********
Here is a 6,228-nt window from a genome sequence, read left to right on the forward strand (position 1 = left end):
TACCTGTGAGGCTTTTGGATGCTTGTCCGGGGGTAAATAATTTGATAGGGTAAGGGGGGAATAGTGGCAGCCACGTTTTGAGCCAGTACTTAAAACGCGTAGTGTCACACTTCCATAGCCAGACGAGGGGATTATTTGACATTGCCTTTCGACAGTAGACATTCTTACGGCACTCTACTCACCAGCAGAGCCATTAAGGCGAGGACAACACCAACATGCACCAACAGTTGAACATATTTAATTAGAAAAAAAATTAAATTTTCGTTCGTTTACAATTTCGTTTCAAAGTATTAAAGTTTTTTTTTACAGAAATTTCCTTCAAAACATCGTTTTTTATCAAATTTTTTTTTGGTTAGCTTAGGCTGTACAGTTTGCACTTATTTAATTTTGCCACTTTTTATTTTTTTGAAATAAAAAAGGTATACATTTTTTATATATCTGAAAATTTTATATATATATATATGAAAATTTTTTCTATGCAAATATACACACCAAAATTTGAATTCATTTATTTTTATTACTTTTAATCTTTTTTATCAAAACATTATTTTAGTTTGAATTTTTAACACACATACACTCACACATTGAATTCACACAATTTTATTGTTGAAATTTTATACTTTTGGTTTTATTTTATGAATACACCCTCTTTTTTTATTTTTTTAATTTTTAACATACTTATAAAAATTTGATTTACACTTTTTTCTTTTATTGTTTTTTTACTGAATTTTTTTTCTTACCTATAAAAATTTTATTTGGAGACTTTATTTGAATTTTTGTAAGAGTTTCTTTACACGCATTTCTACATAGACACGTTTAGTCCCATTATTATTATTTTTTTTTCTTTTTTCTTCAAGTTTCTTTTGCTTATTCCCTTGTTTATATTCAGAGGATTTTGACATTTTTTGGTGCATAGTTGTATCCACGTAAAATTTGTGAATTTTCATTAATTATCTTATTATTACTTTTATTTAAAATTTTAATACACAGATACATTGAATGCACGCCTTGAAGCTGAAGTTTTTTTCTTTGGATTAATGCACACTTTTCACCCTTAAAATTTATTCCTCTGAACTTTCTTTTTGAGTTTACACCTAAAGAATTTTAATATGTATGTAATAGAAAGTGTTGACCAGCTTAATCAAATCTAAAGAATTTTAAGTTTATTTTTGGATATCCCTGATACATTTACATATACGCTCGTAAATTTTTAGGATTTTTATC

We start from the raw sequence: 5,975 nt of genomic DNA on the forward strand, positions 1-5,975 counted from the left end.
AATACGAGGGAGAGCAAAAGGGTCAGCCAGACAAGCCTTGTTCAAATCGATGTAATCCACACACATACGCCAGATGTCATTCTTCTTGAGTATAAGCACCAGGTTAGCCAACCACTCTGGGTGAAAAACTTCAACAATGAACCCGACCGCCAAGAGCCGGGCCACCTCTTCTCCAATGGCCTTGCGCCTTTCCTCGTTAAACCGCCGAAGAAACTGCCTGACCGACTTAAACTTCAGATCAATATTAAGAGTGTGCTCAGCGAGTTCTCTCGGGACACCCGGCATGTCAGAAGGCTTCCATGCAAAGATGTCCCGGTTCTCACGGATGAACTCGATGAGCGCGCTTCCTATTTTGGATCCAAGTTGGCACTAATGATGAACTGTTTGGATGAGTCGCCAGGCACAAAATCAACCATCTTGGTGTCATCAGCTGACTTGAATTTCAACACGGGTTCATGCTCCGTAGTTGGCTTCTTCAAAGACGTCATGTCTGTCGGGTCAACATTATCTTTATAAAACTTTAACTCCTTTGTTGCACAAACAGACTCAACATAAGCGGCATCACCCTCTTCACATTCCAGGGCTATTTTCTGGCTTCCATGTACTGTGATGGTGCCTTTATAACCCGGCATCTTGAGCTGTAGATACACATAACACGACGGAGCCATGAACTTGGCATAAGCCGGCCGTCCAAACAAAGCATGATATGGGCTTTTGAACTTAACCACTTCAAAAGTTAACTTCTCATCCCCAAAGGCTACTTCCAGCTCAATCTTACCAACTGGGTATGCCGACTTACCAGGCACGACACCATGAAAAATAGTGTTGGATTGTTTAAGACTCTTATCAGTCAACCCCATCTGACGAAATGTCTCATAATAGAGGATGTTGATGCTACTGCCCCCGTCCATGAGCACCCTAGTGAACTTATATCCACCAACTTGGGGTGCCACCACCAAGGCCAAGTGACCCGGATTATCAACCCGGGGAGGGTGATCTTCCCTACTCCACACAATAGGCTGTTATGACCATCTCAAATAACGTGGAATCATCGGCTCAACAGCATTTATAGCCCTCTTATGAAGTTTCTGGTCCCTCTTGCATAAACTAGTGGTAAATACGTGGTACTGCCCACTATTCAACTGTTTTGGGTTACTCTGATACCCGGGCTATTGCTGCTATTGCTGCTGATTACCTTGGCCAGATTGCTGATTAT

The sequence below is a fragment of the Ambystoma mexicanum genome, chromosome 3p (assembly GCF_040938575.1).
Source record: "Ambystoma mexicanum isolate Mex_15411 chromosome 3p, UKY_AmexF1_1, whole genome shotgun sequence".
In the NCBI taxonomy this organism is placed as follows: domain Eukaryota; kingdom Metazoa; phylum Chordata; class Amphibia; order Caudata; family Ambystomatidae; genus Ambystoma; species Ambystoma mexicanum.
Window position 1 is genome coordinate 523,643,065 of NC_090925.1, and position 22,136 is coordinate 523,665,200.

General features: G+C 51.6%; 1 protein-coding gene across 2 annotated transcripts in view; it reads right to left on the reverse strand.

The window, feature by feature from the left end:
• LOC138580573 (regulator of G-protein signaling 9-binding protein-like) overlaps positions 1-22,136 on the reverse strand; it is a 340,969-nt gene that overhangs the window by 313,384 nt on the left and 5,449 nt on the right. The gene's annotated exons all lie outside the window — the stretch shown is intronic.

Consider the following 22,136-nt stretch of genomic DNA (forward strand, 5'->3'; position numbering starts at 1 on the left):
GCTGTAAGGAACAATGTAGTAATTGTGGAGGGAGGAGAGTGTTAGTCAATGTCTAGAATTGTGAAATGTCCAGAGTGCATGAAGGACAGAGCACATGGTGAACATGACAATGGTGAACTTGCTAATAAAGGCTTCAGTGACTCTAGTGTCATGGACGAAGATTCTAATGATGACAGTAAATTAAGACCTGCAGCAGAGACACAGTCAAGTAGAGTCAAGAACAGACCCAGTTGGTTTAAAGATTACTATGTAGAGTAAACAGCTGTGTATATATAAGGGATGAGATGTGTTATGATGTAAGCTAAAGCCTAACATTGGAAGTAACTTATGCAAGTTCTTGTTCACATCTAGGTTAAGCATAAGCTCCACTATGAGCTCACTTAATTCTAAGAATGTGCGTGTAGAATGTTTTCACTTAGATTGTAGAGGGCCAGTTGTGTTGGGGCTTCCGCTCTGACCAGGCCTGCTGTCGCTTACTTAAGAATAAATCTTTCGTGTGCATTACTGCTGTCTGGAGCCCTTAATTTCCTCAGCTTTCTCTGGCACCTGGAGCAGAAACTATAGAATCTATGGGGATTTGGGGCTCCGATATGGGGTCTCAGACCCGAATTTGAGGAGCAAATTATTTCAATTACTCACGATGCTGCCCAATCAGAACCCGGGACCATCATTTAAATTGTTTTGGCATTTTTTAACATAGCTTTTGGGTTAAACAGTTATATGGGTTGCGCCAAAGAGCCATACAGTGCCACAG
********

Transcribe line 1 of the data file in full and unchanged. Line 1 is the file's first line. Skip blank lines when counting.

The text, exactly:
Here is a 6,228-nt window from a genome sequence, read left to right on the forward strand (position 1 = left end):